Raptor Wednesday: Earth Day Edition


In April 1970, at the time of the first Earth Day, there weren’t many Bald Eagles to be found in the Lower 48. Your chance of seeing one over Brooklyn, of all places, was extremely unlikely. Practically fabulous. That they might breed within the city’s limits was an equally outlandish notion. Even before DDT brought them to the brink of extirpation regionally, persecutions had reduced the Bald Eagle population in New York state to almost nothing by the mid-1900s. There were no recorded births after 1955.
Who did the crows chase then?
Last week, I saw a young (still without the white head and tail) eagle over the Sylvan Water, looking like it was coming in to go fishing in the pond. An American Crow set off the alarm and went after the much bigger bird. The two birds swirled a bit before disappearing from my sight. But then, at least one more crow starting yelling. The sound didn’t diminish, as you would expect if they were all flying further away.
Because the eagle had landed. This is only the second time I’ve seen an eagle perched in Brooklyn.
Blue Jays joined the chorus, yelling more at the crows than the eagle, it seemed.
With more wingspan feet than most of us are tall, the bird flew off after a brief perch.
The inner eyelid or rnictitating membrane is closed in this view.
Opening in this view…

A young eagle had been spotted few times by other Green-Wood observers from the beginning of the month. One person got a photograph of the bird in a tree with a fish. The bird was banded, with a silver federal band on the bird’s right leg and one that looked blue on the left. Individual states band on the left leg; these are color-coded and easier to read from a distance. But I couldn’t see the characters on those pictures, put up on iNaturalist.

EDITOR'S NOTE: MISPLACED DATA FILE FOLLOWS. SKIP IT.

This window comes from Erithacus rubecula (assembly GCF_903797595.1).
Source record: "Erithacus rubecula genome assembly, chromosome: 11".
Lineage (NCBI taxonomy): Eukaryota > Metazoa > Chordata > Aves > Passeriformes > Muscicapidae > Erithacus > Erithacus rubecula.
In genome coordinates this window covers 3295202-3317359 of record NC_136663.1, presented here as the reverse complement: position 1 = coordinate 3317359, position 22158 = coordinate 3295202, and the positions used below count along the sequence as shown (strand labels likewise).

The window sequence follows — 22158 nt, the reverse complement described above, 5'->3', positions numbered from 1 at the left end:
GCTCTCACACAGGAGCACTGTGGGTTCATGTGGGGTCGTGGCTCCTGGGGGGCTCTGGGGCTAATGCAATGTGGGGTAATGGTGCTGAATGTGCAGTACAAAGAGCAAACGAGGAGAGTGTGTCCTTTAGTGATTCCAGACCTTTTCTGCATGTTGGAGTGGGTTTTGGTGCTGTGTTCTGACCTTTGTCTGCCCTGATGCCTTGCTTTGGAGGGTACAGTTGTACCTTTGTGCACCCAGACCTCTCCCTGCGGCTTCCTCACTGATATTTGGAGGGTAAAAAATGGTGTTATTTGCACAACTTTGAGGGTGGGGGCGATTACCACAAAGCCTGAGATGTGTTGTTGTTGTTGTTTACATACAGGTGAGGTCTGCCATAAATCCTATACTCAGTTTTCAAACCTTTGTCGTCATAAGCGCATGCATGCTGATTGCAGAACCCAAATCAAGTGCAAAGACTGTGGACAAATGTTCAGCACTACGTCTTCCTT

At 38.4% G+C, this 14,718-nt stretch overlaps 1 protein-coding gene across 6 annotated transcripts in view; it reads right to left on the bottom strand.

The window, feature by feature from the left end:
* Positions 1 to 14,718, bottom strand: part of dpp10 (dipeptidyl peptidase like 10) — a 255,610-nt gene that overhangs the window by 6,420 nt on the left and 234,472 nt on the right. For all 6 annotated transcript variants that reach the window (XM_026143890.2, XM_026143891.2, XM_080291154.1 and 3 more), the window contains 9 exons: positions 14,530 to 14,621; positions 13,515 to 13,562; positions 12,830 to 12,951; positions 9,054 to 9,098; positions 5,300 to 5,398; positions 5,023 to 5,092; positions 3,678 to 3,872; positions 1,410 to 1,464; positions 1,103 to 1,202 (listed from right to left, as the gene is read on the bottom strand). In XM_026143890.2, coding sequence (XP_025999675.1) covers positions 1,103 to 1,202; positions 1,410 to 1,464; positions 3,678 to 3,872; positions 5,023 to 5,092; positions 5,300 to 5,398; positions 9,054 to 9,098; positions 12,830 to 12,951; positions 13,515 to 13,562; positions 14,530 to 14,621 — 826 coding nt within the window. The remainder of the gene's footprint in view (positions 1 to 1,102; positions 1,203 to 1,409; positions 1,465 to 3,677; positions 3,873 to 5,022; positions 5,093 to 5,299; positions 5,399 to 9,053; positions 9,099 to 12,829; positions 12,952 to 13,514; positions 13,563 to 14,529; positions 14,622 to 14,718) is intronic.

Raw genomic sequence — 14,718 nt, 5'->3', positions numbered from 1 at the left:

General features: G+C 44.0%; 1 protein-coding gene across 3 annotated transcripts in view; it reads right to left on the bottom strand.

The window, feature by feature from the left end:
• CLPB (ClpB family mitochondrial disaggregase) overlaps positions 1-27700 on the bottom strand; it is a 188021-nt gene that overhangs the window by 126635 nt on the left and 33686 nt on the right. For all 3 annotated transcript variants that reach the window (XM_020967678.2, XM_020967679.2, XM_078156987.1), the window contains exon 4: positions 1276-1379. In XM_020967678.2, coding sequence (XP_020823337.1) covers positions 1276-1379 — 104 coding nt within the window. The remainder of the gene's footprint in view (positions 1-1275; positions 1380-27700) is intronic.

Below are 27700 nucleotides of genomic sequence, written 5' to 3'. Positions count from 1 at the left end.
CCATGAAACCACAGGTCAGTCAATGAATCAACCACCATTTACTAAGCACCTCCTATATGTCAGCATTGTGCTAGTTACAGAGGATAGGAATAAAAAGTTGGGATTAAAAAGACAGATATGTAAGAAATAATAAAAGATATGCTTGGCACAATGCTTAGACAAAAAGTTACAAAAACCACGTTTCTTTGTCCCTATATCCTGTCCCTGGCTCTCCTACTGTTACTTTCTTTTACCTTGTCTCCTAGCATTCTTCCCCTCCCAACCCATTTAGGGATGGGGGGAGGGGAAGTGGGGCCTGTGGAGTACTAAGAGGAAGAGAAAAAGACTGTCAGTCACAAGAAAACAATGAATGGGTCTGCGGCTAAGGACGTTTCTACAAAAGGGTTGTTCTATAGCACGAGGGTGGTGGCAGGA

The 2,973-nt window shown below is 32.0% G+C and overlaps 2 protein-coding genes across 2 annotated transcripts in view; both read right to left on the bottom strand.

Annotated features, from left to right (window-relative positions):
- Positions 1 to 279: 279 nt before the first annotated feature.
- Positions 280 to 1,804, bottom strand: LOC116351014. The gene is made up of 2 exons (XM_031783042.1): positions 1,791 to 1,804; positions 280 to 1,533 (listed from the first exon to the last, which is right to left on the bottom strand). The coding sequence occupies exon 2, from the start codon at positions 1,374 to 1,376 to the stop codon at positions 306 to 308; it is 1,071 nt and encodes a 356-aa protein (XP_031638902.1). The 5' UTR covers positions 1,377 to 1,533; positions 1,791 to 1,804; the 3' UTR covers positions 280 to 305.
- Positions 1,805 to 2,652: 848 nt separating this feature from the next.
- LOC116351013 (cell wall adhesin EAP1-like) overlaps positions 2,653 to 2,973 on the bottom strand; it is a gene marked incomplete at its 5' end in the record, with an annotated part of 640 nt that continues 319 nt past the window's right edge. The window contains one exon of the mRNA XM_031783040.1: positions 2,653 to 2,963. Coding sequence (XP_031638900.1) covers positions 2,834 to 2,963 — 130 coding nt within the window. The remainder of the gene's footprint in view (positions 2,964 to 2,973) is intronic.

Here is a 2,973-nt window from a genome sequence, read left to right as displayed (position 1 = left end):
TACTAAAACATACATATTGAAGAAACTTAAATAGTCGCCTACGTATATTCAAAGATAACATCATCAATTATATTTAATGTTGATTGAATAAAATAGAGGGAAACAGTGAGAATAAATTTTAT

But last week, I was close enough to get pictures myself that I could read. The band is actually black. R over 7, I found out from the NYSDEC’s Tom Lake, editor of the Hudson River Almanac, was banded on May 11, 2018 in New Haven CT. That’s about 85 miles away via I-95. They can travel much further distances.

They have come a long way since the 1970s. Back then, a conservative Republican (and a terrible person) named Richard Nixon signed into law a slew of important conservation and environmental laws, all being dismantled by his ghastly heirs.

There was a single pair in the New York state in 1974, but they weren’t breeding. A recovery program began in 1976 with introductions/hackings and fostering of nestlings. The species was de-listed in 2007 at the federal level. Today, there are hundreds of breeding pairs in New York.
Earth Day remains a fight.

1 Response to “Raptor Wednesday: Earth Day Edition”



  1. 1 Raptor Wednesday | Backyard and Beyond Trackback on September 16, 2020 at 7:00 am

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